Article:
Regardless of the exact wording of The CMS Interoperability and Patient Access final rule, it’s clear that healthcare executives will be spending considerable time this year thinking about, planning for, and implementing technologies that support healthcare data exchange.
The truth is, even before HHS began providing guidelines for improved health information interoperability, hospitals and physician practices knew this needed to become more of a priority. They struggle daily to streamline processes like prior authorization, specialist referrals, patient access to health records, and care coordination.
All health data needing transmission must be completely secure, but that’s where the similarity ends. The types of data being transmitted vary, as do the technological capabilities of the sender and receiver and the methods available to transmit them. In this article, we’ll look at:
- The role Direct Secure Messaging has in preventing information blocking
- The value of record-based queries in transitions of care
- How application programming interfaces (APIs) create a 360-degree view of the patient
- How cloud fax meets the definition of foundational interoperability
Direct Secure Messaging
Direct, a digital messaging tool similar to secure email, is used in healthcare for such communication as referrals, admissions, discharges, and transfers (ADT), pharmacy prescriptions, automated push-event notifications, and even messaging directly with patients.
The Interoperability rule cites several examples of information blocking through restricting or inhibiting Direct Secure Messaging, which can be easily used in care coordination and transitions of care. Some EHR vendors have made it difficult to share information from their system, and some health organizations have been charging patients for access to their own records.
Direct can be used with several different interfaces such as an email client, healthcare IT portals, mobile devices or an automated date delivery feed. Depending on the intended workflow, Direct can integrate with healthcare IT systems in multiple ways. To participate, both sender and receiver need a specific Direct email address.
The best examples of record-based queries occur within electronic healthcare information exchanges (HIEs). Providers in certain areas have banded together to create a common healthcare exchange framework for data exchange as a patient moves from physician to physician, imaging center to hospital, hospital to nursing home, etc., across providers that aren’t affiliated.
Carequality provides a national-level, consensus-built, common interoperability framework to enable data exchange between and among health data sharing networks. CommonWell Health Alliance members and service providers have created and deployed a vendor-neutral platform for health data exchange. Major EHR vendors such as Cerner and Greenway Health are CommonWell members but also can exchange data through Carequality.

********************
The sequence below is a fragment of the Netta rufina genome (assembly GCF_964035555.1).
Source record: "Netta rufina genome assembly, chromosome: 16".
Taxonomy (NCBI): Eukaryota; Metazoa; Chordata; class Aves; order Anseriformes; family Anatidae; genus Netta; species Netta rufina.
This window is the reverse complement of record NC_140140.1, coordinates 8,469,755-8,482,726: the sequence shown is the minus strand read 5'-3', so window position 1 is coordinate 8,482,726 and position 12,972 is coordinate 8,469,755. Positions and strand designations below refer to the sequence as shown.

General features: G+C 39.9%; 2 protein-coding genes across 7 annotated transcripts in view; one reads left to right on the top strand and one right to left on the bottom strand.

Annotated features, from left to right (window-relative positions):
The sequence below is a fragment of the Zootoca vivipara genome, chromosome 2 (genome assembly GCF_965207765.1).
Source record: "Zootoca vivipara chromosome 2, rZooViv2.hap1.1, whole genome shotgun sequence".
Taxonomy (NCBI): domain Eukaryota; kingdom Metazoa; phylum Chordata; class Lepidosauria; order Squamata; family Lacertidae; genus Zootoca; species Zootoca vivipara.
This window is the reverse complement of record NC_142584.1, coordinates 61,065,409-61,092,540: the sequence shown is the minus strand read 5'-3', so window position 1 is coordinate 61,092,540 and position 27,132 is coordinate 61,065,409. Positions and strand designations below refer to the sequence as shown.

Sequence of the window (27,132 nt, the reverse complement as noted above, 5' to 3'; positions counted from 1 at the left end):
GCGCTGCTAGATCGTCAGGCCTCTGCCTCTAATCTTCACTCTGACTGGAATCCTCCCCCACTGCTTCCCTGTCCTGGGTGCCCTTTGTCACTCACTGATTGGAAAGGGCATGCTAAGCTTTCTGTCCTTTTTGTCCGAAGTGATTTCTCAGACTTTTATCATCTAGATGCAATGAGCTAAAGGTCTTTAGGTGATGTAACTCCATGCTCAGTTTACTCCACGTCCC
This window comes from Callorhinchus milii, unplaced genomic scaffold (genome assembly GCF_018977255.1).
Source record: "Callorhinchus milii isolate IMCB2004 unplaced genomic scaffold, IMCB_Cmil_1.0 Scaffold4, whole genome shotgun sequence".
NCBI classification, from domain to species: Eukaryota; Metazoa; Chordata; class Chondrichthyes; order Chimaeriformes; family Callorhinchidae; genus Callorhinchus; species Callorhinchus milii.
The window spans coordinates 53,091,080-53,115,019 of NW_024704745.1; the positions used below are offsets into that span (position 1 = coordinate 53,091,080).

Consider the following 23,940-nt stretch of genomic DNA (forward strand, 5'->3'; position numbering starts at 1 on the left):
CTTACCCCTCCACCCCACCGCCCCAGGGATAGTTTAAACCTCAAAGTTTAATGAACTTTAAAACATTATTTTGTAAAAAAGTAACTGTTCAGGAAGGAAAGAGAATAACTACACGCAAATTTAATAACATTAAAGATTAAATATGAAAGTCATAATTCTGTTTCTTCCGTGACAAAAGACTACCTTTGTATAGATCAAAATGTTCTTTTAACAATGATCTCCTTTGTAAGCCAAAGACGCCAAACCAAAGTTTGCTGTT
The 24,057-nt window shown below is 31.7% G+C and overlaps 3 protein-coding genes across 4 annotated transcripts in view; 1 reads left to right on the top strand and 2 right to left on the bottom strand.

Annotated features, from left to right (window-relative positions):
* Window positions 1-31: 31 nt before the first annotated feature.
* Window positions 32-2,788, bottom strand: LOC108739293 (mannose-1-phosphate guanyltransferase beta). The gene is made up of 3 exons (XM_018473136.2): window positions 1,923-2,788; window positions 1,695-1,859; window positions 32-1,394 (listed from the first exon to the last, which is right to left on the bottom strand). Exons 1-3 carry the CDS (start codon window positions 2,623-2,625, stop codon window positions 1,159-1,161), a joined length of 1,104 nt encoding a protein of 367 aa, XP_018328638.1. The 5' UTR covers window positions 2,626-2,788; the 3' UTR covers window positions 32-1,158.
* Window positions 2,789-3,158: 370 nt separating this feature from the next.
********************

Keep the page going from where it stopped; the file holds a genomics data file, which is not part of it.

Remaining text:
In addition to hospitals and physicians, networks have been made for radiologists for images, as well as ambulatory care centers, home health, laboratories and post-acute care providers. Capabilities include sharing Consolidated-Clinical Document Architecture (CCDA) documents.
Those who belong to a particular network can query records from various providers on the other networks as part of the Carequality framework– regardless of geography. A Florida doctor treating a vacationer from Michigan for a heart attack, for example, can query records from the patient’s Midwestern physicians if they belong to the same data-sharing network.
Application programming interfaces (APIs)
APIs can be used to tie together IT systems within a hospital or provider network. If you’ve bought software that features an automatic or near automatic connection to another system, that connection likely occurs through an API.
If the systems being linked speak the same technology language, healthcare data that flows between systems can become part of the patient record, allowing clinicians to get a fuller view of the patient through past visits with other providers, lab results, procedures, and other patient data. Even if the connected systems don’t speak the same technology language, healthcare data that flows between systems can become a supplemental document to the patient record.
Fax remains the workhorse communications tool of the healthcare industry, responsible for 75 percent of medical communication. Increasingly, those communications occur via cloud fax, which meets foundational interoperability standards. With a fax, there’s no need for remediation or interfaces to translate from one language into another because it looks the same from both the sender’s and the receiver’s perspectives.
Even without a legacy fax machine or a printer being involved, everyone understands information on a piece of paper. With cloud fax, digital documents and reports can be efficiently routed into folders and organized in a larger document solution or in your own user interface without the need to touch physical paper.
Cloud fax can plan an integral role in achieving functional interoperability, both among highly connected healthcare providers and those that may lag on the technology front.
Better patient care
Ultimately, interoperability offers the possibility of seamless transfer of patient data that moves as the patient does from provider to provider and from care setting to care setting.
Better patient care is the goal, a worthy endeavor that everyone should be able to support.